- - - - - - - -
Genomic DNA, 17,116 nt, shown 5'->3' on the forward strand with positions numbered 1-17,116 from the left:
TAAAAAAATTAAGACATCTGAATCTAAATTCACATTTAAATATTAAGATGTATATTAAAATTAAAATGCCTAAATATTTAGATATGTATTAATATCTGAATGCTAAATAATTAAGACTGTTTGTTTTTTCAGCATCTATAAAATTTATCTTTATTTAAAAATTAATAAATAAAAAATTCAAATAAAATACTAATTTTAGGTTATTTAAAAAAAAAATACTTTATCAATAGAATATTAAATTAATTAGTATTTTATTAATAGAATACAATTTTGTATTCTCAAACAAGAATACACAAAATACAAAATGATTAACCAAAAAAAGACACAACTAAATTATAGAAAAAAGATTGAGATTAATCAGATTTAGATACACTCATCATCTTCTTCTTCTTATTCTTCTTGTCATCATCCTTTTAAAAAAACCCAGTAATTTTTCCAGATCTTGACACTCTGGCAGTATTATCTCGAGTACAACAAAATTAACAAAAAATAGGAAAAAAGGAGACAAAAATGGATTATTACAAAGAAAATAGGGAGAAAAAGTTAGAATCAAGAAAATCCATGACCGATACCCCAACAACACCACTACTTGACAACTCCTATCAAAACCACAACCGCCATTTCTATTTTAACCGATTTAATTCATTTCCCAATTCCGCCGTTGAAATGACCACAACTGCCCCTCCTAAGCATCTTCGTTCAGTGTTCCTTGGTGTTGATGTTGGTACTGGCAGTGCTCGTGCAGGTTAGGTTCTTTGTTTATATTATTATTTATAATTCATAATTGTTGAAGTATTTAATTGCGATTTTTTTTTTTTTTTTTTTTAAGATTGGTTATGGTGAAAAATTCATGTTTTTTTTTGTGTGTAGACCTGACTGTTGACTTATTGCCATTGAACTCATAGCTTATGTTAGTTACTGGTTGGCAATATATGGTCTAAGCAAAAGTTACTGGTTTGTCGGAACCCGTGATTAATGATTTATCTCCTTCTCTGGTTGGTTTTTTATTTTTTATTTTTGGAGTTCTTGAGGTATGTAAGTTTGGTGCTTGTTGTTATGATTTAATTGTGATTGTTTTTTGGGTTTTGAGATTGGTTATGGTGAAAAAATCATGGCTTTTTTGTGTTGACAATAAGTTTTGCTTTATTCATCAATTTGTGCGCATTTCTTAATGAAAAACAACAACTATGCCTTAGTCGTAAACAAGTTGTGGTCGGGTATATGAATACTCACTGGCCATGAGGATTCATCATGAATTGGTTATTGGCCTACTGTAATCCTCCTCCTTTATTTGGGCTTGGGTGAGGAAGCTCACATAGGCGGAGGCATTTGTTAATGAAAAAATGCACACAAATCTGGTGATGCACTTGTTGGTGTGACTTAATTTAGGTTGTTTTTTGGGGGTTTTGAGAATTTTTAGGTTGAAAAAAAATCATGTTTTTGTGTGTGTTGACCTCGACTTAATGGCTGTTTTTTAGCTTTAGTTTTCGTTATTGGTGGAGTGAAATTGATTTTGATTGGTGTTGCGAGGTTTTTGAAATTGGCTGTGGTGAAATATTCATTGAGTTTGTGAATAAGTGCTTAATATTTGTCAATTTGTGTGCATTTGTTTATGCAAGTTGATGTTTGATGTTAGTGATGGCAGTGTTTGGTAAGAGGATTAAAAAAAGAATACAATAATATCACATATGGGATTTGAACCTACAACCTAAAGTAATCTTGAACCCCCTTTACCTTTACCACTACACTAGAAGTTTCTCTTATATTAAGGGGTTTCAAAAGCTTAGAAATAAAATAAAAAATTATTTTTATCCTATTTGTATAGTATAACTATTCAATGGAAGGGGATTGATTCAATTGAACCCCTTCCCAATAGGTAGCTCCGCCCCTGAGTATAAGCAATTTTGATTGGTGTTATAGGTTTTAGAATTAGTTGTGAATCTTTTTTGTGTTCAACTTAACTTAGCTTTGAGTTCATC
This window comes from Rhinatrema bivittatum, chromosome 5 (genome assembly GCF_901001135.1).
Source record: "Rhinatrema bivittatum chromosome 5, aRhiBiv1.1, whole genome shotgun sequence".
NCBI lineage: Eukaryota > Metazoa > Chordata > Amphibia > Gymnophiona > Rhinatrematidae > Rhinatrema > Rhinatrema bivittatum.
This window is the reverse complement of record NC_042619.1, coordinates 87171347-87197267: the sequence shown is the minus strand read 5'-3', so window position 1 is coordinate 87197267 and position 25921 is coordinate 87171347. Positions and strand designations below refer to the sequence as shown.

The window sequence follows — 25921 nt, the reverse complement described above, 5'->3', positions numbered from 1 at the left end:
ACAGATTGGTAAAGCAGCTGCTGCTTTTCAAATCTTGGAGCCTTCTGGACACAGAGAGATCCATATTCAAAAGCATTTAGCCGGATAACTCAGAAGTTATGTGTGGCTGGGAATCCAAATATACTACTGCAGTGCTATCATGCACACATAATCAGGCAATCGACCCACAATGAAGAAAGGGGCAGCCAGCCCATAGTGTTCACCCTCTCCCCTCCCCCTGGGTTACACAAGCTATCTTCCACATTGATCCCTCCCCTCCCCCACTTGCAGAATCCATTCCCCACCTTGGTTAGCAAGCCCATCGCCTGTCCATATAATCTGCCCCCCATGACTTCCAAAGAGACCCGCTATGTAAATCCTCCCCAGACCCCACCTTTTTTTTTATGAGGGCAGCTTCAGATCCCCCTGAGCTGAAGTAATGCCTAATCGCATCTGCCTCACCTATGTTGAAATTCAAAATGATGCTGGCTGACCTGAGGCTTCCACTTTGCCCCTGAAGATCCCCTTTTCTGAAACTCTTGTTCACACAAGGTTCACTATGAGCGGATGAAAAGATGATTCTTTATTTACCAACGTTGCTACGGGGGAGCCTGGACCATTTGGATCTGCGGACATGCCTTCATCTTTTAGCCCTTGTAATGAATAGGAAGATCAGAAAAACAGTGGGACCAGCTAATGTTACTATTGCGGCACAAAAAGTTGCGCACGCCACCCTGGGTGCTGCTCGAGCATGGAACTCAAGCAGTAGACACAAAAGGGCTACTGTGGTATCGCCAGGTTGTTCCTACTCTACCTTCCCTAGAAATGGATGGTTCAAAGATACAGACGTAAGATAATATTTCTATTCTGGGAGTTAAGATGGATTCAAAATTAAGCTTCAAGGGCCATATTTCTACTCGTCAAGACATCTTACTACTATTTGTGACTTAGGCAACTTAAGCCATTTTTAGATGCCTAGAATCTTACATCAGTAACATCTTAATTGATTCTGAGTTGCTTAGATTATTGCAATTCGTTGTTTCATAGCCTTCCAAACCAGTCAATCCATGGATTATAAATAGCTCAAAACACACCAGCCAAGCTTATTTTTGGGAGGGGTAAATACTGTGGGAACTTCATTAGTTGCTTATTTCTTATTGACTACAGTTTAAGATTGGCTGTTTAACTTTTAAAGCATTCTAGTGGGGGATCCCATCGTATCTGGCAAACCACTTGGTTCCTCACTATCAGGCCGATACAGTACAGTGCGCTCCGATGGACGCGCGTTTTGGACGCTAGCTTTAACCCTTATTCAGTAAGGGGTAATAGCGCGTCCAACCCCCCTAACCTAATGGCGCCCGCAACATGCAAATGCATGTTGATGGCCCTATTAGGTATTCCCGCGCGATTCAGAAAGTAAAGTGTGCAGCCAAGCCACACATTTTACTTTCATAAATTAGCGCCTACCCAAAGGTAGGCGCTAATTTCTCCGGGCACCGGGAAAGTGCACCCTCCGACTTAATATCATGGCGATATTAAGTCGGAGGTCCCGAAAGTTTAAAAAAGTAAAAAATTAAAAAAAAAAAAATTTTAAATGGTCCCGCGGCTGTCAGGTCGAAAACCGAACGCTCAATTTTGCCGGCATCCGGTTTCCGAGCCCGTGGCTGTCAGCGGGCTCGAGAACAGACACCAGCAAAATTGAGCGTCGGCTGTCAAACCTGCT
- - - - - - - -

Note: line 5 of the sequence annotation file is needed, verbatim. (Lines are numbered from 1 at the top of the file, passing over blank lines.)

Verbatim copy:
NCBI lineage: Eukaryota > Metazoa > Chordata > Amphibia > Gymnophiona > Rhinatrematidae > Rhinatrema > Rhinatrema bivittatum.